B+tree is one of the most important data structures and has been widely used in different fields. With the increase of concurrent queries and data-scale in storage, designing an efficient B+tree structure has become critical. Due to abundant computation resources, GPUs provide potential opportunities to achieve high query throughput for B+tree. However, prior methods cannot achieve satisfactory performance results due to low resource utilization and poor memory performance.
In this paper, we first identify the gaps between B+tree and GPUs. Concurrent B+tree queries involve many global memory accesses and different divergences, which mismatch with GPU features. Based on this observation, we propose Harmonia, a novel B+tree structure to bridge the gap. In Harmonia, a B+tree structure is divided into a key region and a child region. The key region stores the nodes with its keys in a breadth-first order. The child region is organized as a prefix-sum array, which only stores each node’s first child index in the key region. Since the prefix-sum child region is small and the children’s index can be retrieved through index computations, most of it can be stored in on-chip caches, which can achieve good cache locality. To make it more efficient, Harmonia also includes two optimizations: partially-sorted aggregation and narrowed thread-group traversal, which can mitigate memory and warp divergence and improve resource utilization. Evaluations on a TITAN V GPU show that Harmonia can achieve up to 3.6 billion queries per second, which is about 3.4X faster than that of HB+Tree, a recent state-of-the-art GPU solution.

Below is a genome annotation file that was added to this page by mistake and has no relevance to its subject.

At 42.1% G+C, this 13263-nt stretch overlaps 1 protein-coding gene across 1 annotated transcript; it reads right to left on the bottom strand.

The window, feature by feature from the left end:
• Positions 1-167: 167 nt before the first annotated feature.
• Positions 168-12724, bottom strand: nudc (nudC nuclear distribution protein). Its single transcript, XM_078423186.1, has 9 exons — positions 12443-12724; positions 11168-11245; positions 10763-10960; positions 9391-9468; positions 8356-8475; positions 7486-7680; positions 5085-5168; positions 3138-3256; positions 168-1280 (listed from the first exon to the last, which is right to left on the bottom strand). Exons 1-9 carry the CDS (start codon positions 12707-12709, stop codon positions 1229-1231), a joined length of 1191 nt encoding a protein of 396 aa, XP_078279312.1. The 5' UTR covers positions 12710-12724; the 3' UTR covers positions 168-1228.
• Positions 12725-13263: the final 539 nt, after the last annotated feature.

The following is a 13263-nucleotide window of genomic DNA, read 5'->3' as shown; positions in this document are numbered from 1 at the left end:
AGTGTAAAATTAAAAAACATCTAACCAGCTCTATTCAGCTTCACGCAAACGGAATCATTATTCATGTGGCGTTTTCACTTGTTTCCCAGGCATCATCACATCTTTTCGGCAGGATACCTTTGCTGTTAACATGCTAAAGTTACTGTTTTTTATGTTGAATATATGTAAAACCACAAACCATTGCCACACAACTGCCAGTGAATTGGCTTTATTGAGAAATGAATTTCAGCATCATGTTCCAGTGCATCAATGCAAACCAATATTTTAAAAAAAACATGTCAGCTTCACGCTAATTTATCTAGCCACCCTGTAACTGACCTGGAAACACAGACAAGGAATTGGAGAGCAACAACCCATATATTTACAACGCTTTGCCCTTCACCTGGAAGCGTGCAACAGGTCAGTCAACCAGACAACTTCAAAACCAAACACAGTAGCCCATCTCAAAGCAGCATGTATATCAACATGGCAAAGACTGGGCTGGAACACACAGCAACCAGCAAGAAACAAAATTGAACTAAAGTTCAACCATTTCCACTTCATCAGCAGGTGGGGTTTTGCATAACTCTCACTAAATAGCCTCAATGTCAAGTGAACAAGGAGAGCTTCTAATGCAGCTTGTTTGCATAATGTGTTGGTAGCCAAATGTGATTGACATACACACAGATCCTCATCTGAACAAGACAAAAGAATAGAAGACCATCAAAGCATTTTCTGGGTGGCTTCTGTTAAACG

Mon 18 Feb
|16:10 - 16:35|
|16:35 - 17:00|
Muhammad Awad, Saman AshkianiUniversity of California, Davis, Rob JohnsonVMWare Research, Martin Farach-ColtonRutgers University, John D. OwensUniversity of California, DavisDOI